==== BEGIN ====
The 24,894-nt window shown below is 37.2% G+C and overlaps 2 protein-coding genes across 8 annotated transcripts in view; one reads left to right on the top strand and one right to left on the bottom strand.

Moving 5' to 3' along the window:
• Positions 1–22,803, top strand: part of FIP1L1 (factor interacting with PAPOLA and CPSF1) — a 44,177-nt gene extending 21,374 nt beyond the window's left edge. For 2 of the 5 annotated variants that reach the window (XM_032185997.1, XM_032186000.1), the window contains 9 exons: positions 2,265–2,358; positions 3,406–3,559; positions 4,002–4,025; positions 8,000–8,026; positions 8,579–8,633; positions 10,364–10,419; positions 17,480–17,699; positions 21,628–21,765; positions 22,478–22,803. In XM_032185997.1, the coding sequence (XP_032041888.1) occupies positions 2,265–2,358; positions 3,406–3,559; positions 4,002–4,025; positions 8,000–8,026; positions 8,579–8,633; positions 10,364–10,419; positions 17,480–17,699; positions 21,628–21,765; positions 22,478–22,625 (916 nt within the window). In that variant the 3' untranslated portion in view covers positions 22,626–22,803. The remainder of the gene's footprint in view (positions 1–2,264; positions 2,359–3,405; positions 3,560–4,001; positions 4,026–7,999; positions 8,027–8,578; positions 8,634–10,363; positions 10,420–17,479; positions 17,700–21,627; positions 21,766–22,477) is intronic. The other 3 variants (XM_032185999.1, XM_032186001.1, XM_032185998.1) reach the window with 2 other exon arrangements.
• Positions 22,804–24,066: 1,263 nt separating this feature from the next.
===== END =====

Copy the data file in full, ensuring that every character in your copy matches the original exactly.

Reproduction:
The 24,894-nt window shown below is 37.2% G+C and overlaps 2 protein-coding genes across 8 annotated transcripts in view; one reads left to right on the top strand and one right to left on the bottom strand.

Moving 5' to 3' along the window:
• Positions 1–22,803, top strand: part of FIP1L1 (factor interacting with PAPOLA and CPSF1) — a 44,177-nt gene extending 21,374 nt beyond the window's left edge. For 2 of the 5 annotated variants that reach the window (XM_032185997.1, XM_032186000.1), the window contains 9 exons: positions 2,265–2,358; positions 3,406–3,559; positions 4,002–4,025; positions 8,000–8,026; positions 8,579–8,633; positions 10,364–10,419; positions 17,480–17,699; positions 21,628–21,765; positions 22,478–22,803. In XM_032185997.1, the coding sequence (XP_032041888.1) occupies positions 2,265–2,358; positions 3,406–3,559; positions 4,002–4,025; positions 8,000–8,026; positions 8,579–8,633; positions 10,364–10,419; positions 17,480–17,699; positions 21,628–21,765; positions 22,478–22,625 (916 nt within the window). In that variant the 3' untranslated portion in view covers positions 22,626–22,803. The remainder of the gene's footprint in view (positions 1–2,264; positions 2,359–3,405; positions 3,560–4,001; positions 4,026–7,999; positions 8,027–8,578; positions 8,634–10,363; positions 10,420–17,479; positions 17,700–21,627; positions 21,766–22,477) is intronic. The other 3 variants (XM_032185999.1, XM_032186001.1, XM_032185998.1) reach the window with 2 other exon arrangements.
• Positions 22,804–24,066: 1,263 nt separating this feature from the next.